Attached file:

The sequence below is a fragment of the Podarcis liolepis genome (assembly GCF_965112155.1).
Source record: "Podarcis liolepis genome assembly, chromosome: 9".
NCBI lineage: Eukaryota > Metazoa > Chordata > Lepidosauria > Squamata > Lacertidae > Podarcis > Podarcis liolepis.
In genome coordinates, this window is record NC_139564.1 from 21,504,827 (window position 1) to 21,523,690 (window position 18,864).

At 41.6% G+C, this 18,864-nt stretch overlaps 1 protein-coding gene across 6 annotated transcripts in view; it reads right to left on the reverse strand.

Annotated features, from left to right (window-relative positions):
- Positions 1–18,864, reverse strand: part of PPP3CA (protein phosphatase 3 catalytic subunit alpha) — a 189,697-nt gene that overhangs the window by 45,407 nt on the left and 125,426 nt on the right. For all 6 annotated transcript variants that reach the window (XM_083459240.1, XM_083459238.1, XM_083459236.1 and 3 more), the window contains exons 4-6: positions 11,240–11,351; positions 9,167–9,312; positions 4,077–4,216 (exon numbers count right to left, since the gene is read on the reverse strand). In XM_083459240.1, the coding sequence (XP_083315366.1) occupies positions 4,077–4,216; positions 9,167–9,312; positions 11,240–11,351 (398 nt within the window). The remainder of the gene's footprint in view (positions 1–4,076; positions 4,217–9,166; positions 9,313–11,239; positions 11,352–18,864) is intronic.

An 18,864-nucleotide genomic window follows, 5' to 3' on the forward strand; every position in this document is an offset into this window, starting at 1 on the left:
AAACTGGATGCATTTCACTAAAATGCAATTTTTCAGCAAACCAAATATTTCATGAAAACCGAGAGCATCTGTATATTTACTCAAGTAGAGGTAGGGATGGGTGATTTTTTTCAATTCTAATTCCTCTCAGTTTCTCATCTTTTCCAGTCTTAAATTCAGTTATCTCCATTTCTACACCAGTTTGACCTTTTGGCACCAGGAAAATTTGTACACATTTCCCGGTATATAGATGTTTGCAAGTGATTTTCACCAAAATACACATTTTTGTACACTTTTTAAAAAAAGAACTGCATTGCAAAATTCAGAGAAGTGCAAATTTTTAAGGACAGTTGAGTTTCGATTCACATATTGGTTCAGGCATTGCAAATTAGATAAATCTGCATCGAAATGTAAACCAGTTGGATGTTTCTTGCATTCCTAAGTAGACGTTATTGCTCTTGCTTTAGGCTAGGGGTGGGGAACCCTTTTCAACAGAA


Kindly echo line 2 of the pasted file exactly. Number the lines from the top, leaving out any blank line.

Source record: "Podarcis liolepis genome assembly, chromosome: 9".